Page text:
Best of luck with enjoying the next 60 years!

WanttoFIRE

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Hello and first of all congrats, you are in an incredible position at your age in case you didn't realise lol.
26 as well and a long way to go.
I can't help much apart from saying that you are well and truly FI IMO.
I was just wondering which industry you work in if you don't mind? This level of salary at 26 seems astonishing to me.

Best of luck with enjoying the next 60 years!

Thanks, much appreciated! It's tough to grasp and I'm still quite shocked.

We both work in finance in a HCOL area, but most of our NW came from various side hustles/real estate.

former player

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Hello and welcome.

One thing on the finance side I would suggest is looking at your social security contributions - there are minimum lengths for making payments which would entitle you to future social security and medicare, and you won't have met them yet at age 26.  Now, you may be saying that this is irrelevant to someone who is a millionaire at 26 and you may be right.  But you don't know what if any future of your future rights might depend on your being seen as having been a contributing member of society, and ensuring a basic access to income and health care in old age probably isn't a bad thing.  I don't know whether voluntary payments into social security are possible, and even if they are you may calculate that they are not worth it for you.  But it's better to think about that now than later.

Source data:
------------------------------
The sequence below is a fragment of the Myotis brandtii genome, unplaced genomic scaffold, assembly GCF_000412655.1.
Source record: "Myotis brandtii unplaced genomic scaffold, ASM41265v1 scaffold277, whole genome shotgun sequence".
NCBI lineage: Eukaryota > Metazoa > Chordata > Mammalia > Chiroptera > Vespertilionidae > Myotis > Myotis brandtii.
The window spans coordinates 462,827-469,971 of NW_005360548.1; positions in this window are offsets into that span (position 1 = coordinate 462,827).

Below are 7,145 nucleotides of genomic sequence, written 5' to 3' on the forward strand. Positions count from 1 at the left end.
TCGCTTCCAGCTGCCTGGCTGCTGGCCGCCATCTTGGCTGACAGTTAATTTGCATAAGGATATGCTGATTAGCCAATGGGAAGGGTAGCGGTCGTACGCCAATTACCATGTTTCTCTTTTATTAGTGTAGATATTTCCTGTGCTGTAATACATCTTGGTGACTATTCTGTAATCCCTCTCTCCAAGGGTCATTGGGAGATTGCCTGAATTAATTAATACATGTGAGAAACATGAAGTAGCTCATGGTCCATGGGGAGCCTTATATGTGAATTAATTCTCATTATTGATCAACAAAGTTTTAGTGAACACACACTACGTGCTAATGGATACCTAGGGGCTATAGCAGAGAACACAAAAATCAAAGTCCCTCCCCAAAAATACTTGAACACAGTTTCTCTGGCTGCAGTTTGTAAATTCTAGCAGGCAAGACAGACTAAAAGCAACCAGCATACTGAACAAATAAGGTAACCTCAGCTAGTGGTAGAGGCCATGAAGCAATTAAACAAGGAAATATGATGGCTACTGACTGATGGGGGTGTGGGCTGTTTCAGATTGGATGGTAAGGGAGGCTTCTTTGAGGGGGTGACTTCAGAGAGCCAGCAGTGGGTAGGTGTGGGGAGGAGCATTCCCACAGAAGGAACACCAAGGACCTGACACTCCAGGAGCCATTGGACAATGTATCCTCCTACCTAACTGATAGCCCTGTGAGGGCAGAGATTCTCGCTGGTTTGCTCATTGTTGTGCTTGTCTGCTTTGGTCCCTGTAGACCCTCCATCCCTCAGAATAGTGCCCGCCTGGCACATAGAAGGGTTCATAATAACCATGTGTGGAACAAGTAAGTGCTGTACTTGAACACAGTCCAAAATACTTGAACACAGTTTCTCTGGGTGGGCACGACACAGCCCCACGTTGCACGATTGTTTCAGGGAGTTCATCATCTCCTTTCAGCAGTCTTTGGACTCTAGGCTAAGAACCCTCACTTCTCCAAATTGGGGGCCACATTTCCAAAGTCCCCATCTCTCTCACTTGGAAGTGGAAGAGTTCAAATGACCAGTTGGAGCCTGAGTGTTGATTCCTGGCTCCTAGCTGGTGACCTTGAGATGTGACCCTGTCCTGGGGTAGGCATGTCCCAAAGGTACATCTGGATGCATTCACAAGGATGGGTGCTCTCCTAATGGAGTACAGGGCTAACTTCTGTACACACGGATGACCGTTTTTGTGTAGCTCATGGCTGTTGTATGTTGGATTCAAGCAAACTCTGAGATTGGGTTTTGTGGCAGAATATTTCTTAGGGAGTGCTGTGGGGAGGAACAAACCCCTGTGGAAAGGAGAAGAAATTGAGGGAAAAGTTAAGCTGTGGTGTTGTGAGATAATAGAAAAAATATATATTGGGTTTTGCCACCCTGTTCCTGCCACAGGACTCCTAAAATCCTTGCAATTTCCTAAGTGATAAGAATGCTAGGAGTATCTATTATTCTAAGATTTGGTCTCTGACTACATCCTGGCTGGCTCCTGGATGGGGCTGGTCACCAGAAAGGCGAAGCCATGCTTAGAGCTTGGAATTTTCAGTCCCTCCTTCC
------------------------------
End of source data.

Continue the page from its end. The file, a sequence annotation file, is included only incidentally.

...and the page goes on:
Other than that, if you are proposing to leave your finance job and work on your real estate portfolio then I'm not sure I'd call that FIRE, more a change of career - for which you are admirably placed, financially speaking.  As long as your other half is on board with the idea of that career change, why not?

Linda_Norway

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You mention child expenses. In your country it is expensive to give birth, from what I have heard.
All the stuff that the child needs the first years, can be obtained very cheaply second-hand. If you don't work, you can do without child care. You can put your child in public schools. You have no obligation to pay for your child's higher education, or only pay what you can afford for it. Although your child will appreciate it if the parents will pay for it. MMM has a blogpost about this, how to create an independent child.

Does your country have a sort of reference budget, where you can see what a cheap way of living would cost at a minimum? Then you could use that, and add 50% or so for more comfort.

reeshau

  • Bristles
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  • Location: Dublin, Ireland
Current expenses:
Rent 29,900.00

...

Total    66,779.00

...

Specific Questions:

...